A new Southeast powerhouse?
March 24, 2020 by George Ehrhardt in Coverage, Recap with 0 comments
Our 2020 high school coverage is presented by CUT Camps. Please support the brands that make Ultiworld possible and check out CUT Camps!
Before the coronavirus pandemic brought the entire ultimate world to a halt, the 2020 youth season started under clear skies at the Queen City Tune Up in Charlotte, North Carolina. For the past four years, girls ultimate in the Southeast has been dominated by a few teams: Atlanta’s Paideia School, the Triangle’s youth club team, a homeschool team from Western NC, and DC’s HB Woodlawn. This year’s field, though, brought a host of new names and faces. In fact, half of the 14 teams were first-time attendees. When the dust settled, there was a new sheriff in town.
In a first for the annual QCTU tournament, two teams from Minnesota flew down to test themselves against the Southeast. #2 seed Edina is the state’s largest and most successful girls’ program, and the only school at the tournament other than Paideia with a JV team. Their main in-state rival—#6 seed Hopkins—joined them for the weekend in Charlotte.
The #1 overall seed was last year’s finalist Paideia. Accompanying them from the Peach State were their JV team (#14), Grady (#5) traveling to their first away tournament, and a new team from Decatur (#7). This last team was a club team rather than a high school team, the result of a new Triangle Ultimate policy that its girls’ tournaments would now all be youth club tournaments, rather than use HS eligibility rules. Decatur featured an all-star lineup of players from around Atlanta and the region. Early Saturday morning, no one knew how big of a shift that might cause.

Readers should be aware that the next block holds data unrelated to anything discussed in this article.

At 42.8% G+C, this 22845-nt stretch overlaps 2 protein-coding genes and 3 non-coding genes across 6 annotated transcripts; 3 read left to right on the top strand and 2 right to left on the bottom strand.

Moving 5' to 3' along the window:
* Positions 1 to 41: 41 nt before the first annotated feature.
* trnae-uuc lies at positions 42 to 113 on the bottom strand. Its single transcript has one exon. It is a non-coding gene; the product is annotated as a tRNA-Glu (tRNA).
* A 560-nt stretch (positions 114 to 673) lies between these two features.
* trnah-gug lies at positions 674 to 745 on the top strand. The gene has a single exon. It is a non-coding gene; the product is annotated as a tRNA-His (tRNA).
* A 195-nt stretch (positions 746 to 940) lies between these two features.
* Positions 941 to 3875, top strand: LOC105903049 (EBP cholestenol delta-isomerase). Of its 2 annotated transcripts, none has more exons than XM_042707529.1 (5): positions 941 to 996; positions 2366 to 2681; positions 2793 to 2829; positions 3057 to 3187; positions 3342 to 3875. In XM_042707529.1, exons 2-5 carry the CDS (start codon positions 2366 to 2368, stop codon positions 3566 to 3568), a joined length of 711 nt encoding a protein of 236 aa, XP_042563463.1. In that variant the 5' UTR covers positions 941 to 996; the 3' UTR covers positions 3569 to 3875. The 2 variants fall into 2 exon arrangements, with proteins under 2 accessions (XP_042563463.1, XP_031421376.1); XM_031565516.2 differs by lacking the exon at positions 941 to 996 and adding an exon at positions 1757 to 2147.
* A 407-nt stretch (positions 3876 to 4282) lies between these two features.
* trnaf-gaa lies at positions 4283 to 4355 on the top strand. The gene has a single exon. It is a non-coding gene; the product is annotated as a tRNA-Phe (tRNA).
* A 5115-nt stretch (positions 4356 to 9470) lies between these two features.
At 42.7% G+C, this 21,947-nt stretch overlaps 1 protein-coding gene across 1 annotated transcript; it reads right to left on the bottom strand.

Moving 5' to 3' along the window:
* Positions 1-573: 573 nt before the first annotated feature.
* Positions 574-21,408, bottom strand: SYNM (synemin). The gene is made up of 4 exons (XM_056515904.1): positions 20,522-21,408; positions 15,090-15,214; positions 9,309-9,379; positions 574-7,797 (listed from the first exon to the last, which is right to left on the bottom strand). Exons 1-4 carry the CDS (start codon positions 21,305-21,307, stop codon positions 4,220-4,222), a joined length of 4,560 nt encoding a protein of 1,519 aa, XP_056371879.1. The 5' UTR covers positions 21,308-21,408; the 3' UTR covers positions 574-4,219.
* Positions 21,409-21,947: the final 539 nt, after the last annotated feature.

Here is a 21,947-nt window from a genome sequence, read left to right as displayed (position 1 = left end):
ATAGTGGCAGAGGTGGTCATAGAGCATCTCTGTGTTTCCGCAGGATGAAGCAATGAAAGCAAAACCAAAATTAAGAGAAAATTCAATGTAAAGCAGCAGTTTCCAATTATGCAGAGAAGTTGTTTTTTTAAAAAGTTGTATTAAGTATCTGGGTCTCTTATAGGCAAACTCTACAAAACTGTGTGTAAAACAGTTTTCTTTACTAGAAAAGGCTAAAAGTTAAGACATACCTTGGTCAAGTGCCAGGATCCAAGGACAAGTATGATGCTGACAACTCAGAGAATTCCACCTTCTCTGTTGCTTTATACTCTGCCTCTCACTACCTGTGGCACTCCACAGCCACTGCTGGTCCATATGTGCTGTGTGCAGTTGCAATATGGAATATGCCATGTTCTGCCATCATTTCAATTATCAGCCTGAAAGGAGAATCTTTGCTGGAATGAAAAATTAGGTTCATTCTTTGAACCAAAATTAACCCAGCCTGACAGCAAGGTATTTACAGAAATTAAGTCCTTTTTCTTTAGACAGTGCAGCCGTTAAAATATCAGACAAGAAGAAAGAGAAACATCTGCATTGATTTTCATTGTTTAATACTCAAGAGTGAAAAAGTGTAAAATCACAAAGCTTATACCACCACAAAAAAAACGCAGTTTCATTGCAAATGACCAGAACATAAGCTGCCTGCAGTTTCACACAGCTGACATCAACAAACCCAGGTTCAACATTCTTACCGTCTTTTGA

From the Washington DC area, the familiar names of HB Woodlawn and Yorktown-Lee failed to appear. After a run of success that supplied players for the YCC team Rogue, both schools are in rebuilding years and decided not to travel. Instead, the region was represented by Wilson (#4) and a new team from James Madison (#11). From Tennessee, University School Nashville (#8) was making their first appearance at the tournament as well.
Even the home state brought new blood. Barefoot (#9) was joined by a second Western NC team, this one from Asheville (#13). Three teams came from the Triangle: this year’s NC state champions Chapel Hill (#3), East Chapel Hill (#10), and Durham School of the Arts (DSA, #12).1
Saturday Pool Play
While the temperatures were mild on Saturday, a strong wind made the conditions ideal for zone defense. The teams from Georgia came out strong with aggressive cups, loading up the space around the disc with defenders. All three schools won their pools, including upset victories by Grady (Pool D) and Decatur (Pool B).
The wind added an extra layer of difficulty for the two Minnesota teams. While their players had been getting plenty of reps over the winter, they were all indoors with no wind. In spite of that, Hopkins managed to hold seed with wins over James Madison and Paideia JV. On the other hand, Edina—led by Abbi Shilts–had the misfortune to share a pool with the Decatur club team.
Simply put, Decatur dominated play on Saturday. They won their three games by a total of 36-3. Not even top seeded Paideia managed to score more than a single point on them. Paideia’s strategy of stacking the cup worked against teams in Pool A that couldn’t throw over it, but in the crossover game, Decatur’s U20 pick Quincy Booth used her height and throwing skill to throw lifts over the cup again and again, breaking it down each time. Once beyond the cup, superstar addition Ellie Stanfield from the absent Knoxville Hornets easily picked apart the remaining defenders with her pinpoint throws.